Self Tape

Jonas (Michael Batten) would ideally like to be in full-time employment as an actor on stage. He has an agent, who seemingly works hard for him, but currently his life is consumed with making just the self-tape audition pieces for commercials advertising mostly stuff he loathes.

An interesting exploration of identity, self-worth and compromise

To generate income he also performs in front of the camera, but this time as a webcam model for the benefit of on-line clients who are not in short supply. There’s is momentary enjoyment in this work, but he finds it unfulfilling and ultimately degrading, resenting the demands of those who call the shots.

His husband, whom we never see, is in the adjoining room, from where we hear him playing the piano, an activity connected with his job. Their marriage started out well, according to Jonas, but the sparkle went out of it some time ago; a situation that adds to his misery. Jonas believes his husband knows nothing of his online activities, which is hard to believe given the short distance his moanings and groanings and conversations with clients need to travel. With no other source of income how, one wonders, does Jonas explain having money? One interpretation of the mystery surrounding events that lead to the tragedy in Jonas’s life suggests that that his husband has always known what’s going on but has just never mentioned it.

Batten, who also wrote play, conveys the emotional stress that all of this brings. Faking enthusiasm for products and pretending to be someone he is not for clients all take their toll on his life. He has only the memory of his mother to cling to; her photo placed face-down when he’s doing sex shows, but brought back up when he needs to speak to her and reminisce. The client who has become overly attached to him, disturbingly voiced by Neil Burgess, makes requests that ultimately even Jonas cannot accede to, and so his world increasingly collapses around him as his mental health deteriorates.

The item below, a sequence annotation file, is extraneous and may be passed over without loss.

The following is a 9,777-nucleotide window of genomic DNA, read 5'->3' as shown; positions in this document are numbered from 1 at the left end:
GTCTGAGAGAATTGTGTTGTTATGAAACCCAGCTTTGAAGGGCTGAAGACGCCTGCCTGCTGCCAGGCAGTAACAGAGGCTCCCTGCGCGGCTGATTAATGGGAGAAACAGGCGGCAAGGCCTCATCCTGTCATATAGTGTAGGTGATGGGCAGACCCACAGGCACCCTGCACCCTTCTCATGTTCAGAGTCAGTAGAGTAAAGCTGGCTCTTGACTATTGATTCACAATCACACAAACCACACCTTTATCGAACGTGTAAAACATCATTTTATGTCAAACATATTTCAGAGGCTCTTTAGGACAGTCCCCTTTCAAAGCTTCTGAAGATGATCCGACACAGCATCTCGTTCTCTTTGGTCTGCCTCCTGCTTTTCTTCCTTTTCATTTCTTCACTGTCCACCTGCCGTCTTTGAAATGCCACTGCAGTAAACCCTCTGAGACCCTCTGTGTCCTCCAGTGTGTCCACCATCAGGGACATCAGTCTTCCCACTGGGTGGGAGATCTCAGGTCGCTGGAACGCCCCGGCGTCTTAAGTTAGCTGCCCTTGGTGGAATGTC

It’s a play that grew out of lockdown and it certainly has the air of that period about it, in which everyone surely engaged in some form of introspection. It’s an interesting exploration of identity, self-worth and compromise, but also highlights the complexities that can beset a person’s life and invites us to reflect upon the judgements we can so easily make about others.

It perhaps opens too many avenues that are not explored in depth and the repetitious snippets alternating between self-taping and camming in the early stages become rather tedious without furthering the plot. The same can be said of the prolonged sexual fantasies, mimed masturbation and anal posing that create an uncomfortable air of gratuitously over-indulged sexual activity. The mystery cam-caller’s knowledge of Jonas provides a source of intrigue but the ending is largely predictable. Jason was right to shield his mother from his excesses.

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Performances

Location

The Blurb

Self Tape RETURNS after an acclaimed SOLD OUT run earlier this year! "What happens when you’re in your thirties and your dreams have vanished?"

From self-tape auditions to performing as a gay webcam model, what price will Jonas Harland - a jobbing actor & council-estate boy 'done good' - pay in his attempts to win the career he has always dreamt of? Money may be tight, but is it worth sacrificing his peace of mind, his personal relationships and the little joy that remains, for the risk of exposure as he descends into the world of cybersex?

Self Tape explores modern relationships; in-person & virtual, aiming to break the manifold taboos of sex work. Written during lockdown, a period that saw an exponential rise in the camming industry, the piece holds a mirror up to contemporary society. 

Written and performed by Michael Batten, and directed by Scott Le Crass, whose production of Martin Sherman’s Rose with Maureen Lipman transferred to the West End after critical and public acclaim.

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